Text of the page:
Guwahati: Assam is synonymous for its student’s movements with India’s northeastern state witnessing the world’s longest such movement between 1979 and 1985. The problem of unabated influx of foreigners has been infuriating turmoil like situation in Assam with lakh of students taking to the streets seeking detection and deportation of illegal foreigners in the state.
‘Asom Andolan,’ the student’s movement also called Assam Movement, was supported by almost all sections of society due to the illegal influx of foreigners from Bangladesh which had threatened the demography of the state.
The second phase of the Assam agitation on the foreigners’ issue, which commenced with a statewide bandh on October 29, 1980, was intensified with a gherao of MLAs and blockade of the movement of jute, timber, cane and bamboo. Strong police force was deployed outside the MLAs hostel in Gauhati, but a large number of volunteers were successful in sneaking out at night.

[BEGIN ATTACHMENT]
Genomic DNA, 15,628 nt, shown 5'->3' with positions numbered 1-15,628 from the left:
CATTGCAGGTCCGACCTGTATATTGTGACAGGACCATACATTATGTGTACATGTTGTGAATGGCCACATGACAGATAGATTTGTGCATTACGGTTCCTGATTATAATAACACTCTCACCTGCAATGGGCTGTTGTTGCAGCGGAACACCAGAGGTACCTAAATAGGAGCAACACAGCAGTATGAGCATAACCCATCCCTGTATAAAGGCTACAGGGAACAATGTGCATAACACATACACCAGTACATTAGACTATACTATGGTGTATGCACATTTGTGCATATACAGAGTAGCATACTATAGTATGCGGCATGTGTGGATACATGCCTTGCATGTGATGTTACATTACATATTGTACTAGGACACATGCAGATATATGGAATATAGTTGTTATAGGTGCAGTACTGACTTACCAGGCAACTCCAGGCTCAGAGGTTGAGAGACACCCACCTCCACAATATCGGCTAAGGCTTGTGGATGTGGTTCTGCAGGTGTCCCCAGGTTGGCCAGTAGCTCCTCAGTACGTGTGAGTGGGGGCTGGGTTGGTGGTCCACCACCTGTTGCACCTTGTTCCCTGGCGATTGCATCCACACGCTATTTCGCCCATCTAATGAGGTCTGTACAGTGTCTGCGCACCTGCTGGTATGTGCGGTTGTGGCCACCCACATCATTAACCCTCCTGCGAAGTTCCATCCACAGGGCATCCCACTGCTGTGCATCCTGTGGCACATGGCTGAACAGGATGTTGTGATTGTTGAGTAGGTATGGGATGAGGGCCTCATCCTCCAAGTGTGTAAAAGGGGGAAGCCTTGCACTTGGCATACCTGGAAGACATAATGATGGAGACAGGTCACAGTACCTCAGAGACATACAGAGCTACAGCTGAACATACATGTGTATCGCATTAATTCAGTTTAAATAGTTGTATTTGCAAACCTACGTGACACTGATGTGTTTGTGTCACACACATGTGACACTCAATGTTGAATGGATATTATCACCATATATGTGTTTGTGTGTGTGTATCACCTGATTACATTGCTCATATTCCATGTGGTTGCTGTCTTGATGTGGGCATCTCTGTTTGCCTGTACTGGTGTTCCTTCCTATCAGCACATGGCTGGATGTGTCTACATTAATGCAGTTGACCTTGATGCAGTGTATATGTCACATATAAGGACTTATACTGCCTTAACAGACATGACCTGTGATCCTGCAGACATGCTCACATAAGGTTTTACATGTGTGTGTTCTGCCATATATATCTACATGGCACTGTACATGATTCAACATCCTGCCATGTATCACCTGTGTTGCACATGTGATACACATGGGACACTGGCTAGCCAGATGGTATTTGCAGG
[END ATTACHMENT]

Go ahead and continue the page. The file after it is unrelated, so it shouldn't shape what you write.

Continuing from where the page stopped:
Meanwhile, the impending situation meant rising tensions in the state as the oil town of Digboi in Upper Assam too witnessed mass protests. The town had been placed under indefinite curfew. Ramamurthy, adviser to the Governor, said the trouble was sparked off by a rumour that some Bengali boys had been detained by All Assam Students’ Union volunteers. The rumour that spread across the state claimed that 13 Assamese boys and girls were kept confined as a reprisal in a local school by students of the All Assam Minorities Students’ Union.
This movement that started in 1979 under the leadership of All Assam Students Union (AASU) and the All Assam Gana Sangram Parishad (AAGSP), officially ended on 15th August 1985. The movement ended after the agitators came headed by AASU and AAGSP came into an understanding popularly known as the Assam Accord 1985.
During this period of six long years of the historic movement as reported 855 (later on 860 as submitted by AASU) nos of people sacrificed their lives in the hope of an “infiltration free Assam” in the 1979-1985 Assam Agitation.